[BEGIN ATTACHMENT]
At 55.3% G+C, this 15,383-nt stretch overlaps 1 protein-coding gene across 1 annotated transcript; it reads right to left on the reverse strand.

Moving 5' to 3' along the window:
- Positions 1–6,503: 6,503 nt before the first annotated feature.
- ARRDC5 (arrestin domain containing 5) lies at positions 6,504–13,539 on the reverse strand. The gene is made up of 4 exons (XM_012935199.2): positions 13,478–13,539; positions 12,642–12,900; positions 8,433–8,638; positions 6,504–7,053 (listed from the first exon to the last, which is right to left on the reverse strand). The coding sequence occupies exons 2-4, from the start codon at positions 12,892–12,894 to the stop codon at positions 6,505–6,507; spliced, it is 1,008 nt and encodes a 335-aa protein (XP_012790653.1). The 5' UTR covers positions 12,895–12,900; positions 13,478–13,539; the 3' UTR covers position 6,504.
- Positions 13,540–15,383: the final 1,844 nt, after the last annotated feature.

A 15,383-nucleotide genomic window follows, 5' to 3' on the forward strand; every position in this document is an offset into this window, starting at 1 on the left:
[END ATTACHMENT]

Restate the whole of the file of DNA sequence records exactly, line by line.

At 55.3% G+C, this 15,383-nt stretch overlaps 1 protein-coding gene across 1 annotated transcript; it reads right to left on the reverse strand.

Moving 5' to 3' along the window:
- Positions 1–6,503: 6,503 nt before the first annotated feature.
- ARRDC5 (arrestin domain containing 5) lies at positions 6,504–13,539 on the reverse strand. The gene is made up of 4 exons (XM_012935199.2): positions 13,478–13,539; positions 12,642–12,900; positions 8,433–8,638; positions 6,504–7,053 (listed from the first exon to the last, which is right to left on the reverse strand). The coding sequence occupies exons 2-4, from the start codon at positions 12,892–12,894 to the stop codon at positions 6,505–6,507; spliced, it is 1,008 nt and encodes a 335-aa protein (XP_012790653.1). The 5' UTR covers positions 12,895–12,900; positions 13,478–13,539; the 3' UTR covers position 6,504.
- Positions 13,540–15,383: the final 1,844 nt, after the last annotated feature.

A 15,383-nucleotide genomic window follows, 5' to 3' on the forward strand; every position in this document is an offset into this window, starting at 1 on the left: